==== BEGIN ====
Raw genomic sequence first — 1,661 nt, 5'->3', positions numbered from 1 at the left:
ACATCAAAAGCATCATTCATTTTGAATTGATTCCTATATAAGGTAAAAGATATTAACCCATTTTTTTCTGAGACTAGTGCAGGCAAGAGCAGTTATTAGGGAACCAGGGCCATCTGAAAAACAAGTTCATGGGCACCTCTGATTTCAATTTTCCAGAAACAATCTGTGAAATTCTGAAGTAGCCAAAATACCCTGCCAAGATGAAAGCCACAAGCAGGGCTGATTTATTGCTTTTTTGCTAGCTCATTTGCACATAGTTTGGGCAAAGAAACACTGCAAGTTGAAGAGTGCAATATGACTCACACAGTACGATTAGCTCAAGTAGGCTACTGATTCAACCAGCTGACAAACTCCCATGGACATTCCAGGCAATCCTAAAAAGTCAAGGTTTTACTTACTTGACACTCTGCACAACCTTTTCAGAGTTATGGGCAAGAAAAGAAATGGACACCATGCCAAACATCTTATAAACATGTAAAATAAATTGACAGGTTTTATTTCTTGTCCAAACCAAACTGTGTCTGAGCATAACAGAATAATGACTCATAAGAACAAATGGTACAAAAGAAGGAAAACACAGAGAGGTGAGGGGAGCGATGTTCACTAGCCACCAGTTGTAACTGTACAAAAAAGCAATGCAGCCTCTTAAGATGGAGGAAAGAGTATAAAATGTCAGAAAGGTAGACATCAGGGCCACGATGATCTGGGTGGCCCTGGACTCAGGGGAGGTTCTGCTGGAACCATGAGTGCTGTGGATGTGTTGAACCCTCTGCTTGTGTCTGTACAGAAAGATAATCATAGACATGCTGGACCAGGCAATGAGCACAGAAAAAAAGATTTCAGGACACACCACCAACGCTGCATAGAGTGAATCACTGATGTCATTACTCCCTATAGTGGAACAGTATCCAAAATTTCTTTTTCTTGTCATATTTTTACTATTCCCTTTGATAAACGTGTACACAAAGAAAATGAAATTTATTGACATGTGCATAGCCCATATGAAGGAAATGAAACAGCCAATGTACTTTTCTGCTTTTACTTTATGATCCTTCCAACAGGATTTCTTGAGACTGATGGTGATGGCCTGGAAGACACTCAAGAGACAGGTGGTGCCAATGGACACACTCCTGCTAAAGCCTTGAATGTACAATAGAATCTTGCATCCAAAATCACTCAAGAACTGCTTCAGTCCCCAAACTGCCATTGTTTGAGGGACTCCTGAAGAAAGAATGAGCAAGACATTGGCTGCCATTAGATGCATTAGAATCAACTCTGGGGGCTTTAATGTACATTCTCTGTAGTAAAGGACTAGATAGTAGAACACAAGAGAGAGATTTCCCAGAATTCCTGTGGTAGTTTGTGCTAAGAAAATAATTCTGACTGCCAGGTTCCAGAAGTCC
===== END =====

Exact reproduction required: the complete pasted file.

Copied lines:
Raw genomic sequence first — 1,661 nt, 5'->3', positions numbered from 1 at the left:
ACATCAAAAGCATCATTCATTTTGAATTGATTCCTATATAAGGTAAAAGATATTAACCCATTTTTTTCTGAGACTAGTGCAGGCAAGAGCAGTTATTAGGGAACCAGGGCCATCTGAAAAACAAGTTCATGGGCACCTCTGATTTCAATTTTCCAGAAACAATCTGTGAAATTCTGAAGTAGCCAAAATACCCTGCCAAGATGAAAGCCACAAGCAGGGCTGATTTATTGCTTTTTTGCTAGCTCATTTGCACATAGTTTGGGCAAAGAAACACTGCAAGTTGAAGAGTGCAATATGACTCACACAGTACGATTAGCTCAAGTAGGCTACTGATTCAACCAGCTGACAAACTCCCATGGACATTCCAGGCAATCCTAAAAAGTCAAGGTTTTACTTACTTGACACTCTGCACAACCTTTTCAGAGTTATGGGCAAGAAAAGAAATGGACACCATGCCAAACATCTTATAAACATGTAAAATAAATTGACAGGTTTTATTTCTTGTCCAAACCAAACTGTGTCTGAGCATAACAGAATAATGACTCATAAGAACAAATGGTACAAAAGAAGGAAAACACAGAGAGGTGAGGGGAGCGATGTTCACTAGCCACCAGTTGTAACTGTACAAAAAAGCAATGCAGCCTCTTAAGATGGAGGAAAGAGTATAAAATGTCAGAAAGGTAGACATCAGGGCCACGATGATCTGGGTGGCCCTGGACTCAGGGGAGGTTCTGCTGGAACCATGAGTGCTGTGGATGTGTTGAACCCTCTGCTTGTGTCTGTACAGAAAGATAATCATAGACATGCTGGACCAGGCAATGAGCACAGAAAAAAAGATTTCAGGACACACCACCAACGCTGCATAGAGTGAATCACTGATGTCATTACTCCCTATAGTGGAACAGTATCCAAAATTTCTTTTTCTTGTCATATTTTTACTATTCCCTTTGATAAACGTGTACACAAAGAAAATGAAATTTATTGACATGTGCATAGCCCATATGAAGGAAATGAAACAGCCAATGTACTTTTCTGCTTTTACTTTATGATCCTTCCAACAGGATTTCTTGAGACTGATGGTGATGGCCTGGAAGACACTCAAGAGACAGGTGGTGCCAATGGACACACTCCTGCTAAAGCCTTGAATGTACAATAGAATCTTGCATCCAAAATCACTCAAGAACTGCTTCAGTCCCCAAACTGCCATTGTTTGAGGGACTCCTGAAGAAAGAATGAGCAAGACATTGGCTGCCATTAGATGCATTAGAATCAACTCTGGGGGCTTTAATGTACATTCTCTGTAGTAAAGGACTAGATAGTAGAACACAAGAGAGAGATTTCCCAGAATTCCTGTGGTAGTTTGTGCTAAGAAAATAATTCTGACTGCCAGGTTCCAGAAGTCC